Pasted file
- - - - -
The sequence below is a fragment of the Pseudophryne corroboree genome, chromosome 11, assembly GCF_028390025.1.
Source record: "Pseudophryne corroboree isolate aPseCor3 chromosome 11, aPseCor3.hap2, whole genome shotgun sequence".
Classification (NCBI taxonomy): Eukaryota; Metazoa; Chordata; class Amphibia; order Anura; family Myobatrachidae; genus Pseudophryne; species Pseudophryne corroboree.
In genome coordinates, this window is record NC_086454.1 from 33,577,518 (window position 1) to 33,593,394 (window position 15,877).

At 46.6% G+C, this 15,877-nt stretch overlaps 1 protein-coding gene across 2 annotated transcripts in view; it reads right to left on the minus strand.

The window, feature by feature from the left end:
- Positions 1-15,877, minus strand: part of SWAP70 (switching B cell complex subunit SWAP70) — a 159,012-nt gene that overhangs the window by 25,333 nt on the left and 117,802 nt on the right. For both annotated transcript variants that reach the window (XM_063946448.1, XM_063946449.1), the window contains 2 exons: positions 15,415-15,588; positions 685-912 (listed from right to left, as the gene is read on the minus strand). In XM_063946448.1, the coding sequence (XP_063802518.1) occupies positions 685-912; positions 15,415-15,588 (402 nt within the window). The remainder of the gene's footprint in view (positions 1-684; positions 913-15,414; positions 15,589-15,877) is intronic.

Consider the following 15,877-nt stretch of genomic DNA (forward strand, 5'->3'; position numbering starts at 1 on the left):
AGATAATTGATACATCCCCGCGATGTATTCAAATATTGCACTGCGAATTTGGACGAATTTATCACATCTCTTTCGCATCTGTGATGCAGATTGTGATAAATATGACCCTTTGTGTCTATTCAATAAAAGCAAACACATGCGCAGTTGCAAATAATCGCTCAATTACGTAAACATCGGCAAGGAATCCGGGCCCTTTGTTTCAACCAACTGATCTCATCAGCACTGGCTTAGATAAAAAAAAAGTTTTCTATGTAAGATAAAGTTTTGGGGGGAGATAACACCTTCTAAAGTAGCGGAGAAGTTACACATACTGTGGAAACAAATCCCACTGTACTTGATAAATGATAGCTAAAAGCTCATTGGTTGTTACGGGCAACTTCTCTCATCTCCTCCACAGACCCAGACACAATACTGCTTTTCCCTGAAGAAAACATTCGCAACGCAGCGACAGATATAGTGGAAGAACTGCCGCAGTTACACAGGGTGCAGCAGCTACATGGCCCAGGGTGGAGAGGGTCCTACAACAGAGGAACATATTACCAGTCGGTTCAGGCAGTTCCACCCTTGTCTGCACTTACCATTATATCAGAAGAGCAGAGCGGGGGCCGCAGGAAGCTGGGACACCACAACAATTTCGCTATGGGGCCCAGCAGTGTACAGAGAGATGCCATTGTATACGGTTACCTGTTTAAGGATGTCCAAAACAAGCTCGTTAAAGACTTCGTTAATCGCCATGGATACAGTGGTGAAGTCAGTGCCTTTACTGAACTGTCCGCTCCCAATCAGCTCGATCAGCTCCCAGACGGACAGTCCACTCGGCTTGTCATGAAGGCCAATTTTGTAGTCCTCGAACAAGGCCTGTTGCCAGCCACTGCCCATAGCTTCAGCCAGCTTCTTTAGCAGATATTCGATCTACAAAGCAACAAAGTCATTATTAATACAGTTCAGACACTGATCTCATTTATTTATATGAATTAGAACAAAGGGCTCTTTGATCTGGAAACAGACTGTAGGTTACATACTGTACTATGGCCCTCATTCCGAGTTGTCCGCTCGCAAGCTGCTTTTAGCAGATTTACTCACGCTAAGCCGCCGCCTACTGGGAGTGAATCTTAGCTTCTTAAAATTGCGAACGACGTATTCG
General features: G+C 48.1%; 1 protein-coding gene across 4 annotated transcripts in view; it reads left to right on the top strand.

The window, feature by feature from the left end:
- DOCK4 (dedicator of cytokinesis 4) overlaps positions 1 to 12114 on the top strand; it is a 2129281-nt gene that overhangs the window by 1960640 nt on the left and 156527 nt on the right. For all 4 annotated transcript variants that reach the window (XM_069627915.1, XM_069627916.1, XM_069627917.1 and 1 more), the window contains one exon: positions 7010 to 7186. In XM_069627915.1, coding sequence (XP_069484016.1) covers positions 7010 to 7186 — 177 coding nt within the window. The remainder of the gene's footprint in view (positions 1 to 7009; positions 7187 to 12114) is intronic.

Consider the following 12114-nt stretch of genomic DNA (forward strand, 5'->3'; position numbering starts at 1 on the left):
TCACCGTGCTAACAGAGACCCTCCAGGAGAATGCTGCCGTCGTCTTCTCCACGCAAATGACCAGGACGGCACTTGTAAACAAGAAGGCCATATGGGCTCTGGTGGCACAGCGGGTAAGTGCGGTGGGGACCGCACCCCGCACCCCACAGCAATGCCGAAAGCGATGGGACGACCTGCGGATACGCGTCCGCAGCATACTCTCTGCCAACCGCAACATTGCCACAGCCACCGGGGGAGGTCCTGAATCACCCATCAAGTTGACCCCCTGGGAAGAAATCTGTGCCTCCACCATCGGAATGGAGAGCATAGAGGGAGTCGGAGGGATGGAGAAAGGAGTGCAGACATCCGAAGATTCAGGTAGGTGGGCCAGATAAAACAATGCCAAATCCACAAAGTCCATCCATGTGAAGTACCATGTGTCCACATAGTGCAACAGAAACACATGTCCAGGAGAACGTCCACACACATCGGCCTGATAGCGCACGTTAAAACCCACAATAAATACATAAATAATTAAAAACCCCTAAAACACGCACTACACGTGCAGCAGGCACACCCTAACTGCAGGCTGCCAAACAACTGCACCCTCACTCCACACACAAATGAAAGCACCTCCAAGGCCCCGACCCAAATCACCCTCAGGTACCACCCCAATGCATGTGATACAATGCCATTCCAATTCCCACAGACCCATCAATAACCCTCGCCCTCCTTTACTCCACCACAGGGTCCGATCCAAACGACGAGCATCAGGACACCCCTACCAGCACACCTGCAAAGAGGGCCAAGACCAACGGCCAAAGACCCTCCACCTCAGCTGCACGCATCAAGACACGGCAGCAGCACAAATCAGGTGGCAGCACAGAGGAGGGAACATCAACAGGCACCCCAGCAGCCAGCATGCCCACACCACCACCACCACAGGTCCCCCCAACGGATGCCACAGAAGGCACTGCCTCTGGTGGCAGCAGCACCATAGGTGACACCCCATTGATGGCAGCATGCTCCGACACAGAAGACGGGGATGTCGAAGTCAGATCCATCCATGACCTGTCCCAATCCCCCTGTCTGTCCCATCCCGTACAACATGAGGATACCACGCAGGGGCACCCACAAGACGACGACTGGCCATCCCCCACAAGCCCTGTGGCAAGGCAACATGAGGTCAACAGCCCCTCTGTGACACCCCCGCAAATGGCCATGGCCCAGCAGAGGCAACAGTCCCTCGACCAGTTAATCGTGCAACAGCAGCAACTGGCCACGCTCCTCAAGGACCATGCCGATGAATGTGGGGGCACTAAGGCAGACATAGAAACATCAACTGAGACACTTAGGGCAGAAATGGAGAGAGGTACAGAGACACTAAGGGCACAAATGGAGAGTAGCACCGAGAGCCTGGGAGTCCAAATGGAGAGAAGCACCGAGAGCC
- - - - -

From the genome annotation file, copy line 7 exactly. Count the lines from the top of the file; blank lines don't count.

- Positions 1-15,877, minus strand: part of SWAP70 (switching B cell complex subunit SWAP70) — a 159,012-nt gene that overhangs the window by 25,333 nt on the left and 117,802 nt on the right. For both annotated transcript variants that reach the window (XM_063946448.1, XM_063946449.1), the window contains 2 exons: positions 15,415-15,588; positions 685-912 (listed from right to left, as the gene is read on the minus strand). In XM_063946448.1, the coding sequence (XP_063802518.1) occupies positions 685-912; positions 15,415-15,588 (402 nt within the window). The remainder of the gene's footprint in view (positions 1-684; positions 913-15,414; positions 15,589-15,877) is intronic.